FORT WAYNE, Ind. (CNS) — Bishop John M. D’Arcy of Fort Wayne-South Bend said he was not opposed to “peaceful” demonstrations against the University of Notre Dame’s invitation to President Barack Obama to speak at this year’s commencement.
The story in this morning’s Times of London had all the ingredients of a Fleet Street scoop: Prince Charles’s upcoming papal audience, King Henry VIII’s divorce and Pope Benedict’s faux pas gift.
The problem was, the report was “completely untrue and has no basis whatsoever in fact,” according to the Vatican spokesman, Father Federico Lombardi.
It may be a sign of the times that the Vatican issued a sharply worded request for a retraction of the story only a few hours after it appeared in print. I certainly can’t remember the last time the Vatican Press Office made public a letter of complaint to a major news outlet.
“I would ask you to issue an immediate and unambiguous denial,” said Father Lombardi’s letter to the Times editor-in-chief.
Could it be the Vatican is getting fed up with inaccurate reporting?
The Times story said that when Prince Charles comes to the Vatican next week, Pope Benedict planned to present him with “a gift that may strike an unwelcome chord”: a facsimile of the 1530 appeal by English peers to Pope Clement VII asking for the annulment of Henry VIII’s marriage to Catherine of Aragon.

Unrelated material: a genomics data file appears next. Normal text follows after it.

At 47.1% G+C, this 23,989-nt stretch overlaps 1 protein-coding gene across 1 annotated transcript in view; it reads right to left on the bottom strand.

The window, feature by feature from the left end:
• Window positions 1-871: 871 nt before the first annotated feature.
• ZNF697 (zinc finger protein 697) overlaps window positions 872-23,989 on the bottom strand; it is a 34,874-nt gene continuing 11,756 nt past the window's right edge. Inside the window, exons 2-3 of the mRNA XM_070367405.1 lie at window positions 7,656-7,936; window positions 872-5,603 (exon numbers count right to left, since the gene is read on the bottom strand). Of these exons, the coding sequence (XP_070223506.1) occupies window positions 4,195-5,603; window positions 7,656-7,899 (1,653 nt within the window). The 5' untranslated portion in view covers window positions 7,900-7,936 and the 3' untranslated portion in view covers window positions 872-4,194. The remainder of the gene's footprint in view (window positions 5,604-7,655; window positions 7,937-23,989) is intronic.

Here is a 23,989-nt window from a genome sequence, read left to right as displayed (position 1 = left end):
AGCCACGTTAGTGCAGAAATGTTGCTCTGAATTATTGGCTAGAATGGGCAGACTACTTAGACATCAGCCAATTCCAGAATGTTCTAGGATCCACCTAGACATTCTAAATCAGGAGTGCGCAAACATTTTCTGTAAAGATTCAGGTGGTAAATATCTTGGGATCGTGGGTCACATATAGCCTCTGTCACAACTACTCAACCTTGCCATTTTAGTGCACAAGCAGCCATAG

As everyone knows, Pope Clement refused that appeal, King Henry married his mistress anyway and renounced Roman Catholicism, establishing the Church of England.
As the Times put it, the pope’s gift appeared to be either “an unfortunate accident or a piece of mischievous theater.” That was no doubt enough to set people off at the Vatican.
One part of the story did appear to be true: The Italian company Scrinium is in fact producing a limited-edition facsimile of the famous letter of Henry VIII, in collaboration with the Vatican Secret Archives, which holds the document in its underground vaults.
VATICAN CITY — Pope Benedict XVI will visit the earthquake-devastated area of L’Aquila in central Italy on April 28, the Vatican announced over the weekend.
The pope will first helicopter to the tent city outside the mountain village of Onna, one of the hardest hit towns, and then go to L’Aquila to pray at the ruins of a university dormitory that collapsed, killing seven students.
He’ll visit the 13th-century Basilica of Santa Maria di Collemaggio, heavily damaged in the April 6 quake, and then meet with survivors and relief workers. During the three-hour visit, the pope will survey other damaged towns from the air.
Vatican officials said the pope has been eager to travel to the earthquake zone, about 70 miles east of Rome, but wanted to make sure his visit did not complicate or impede rescue and relief efforts.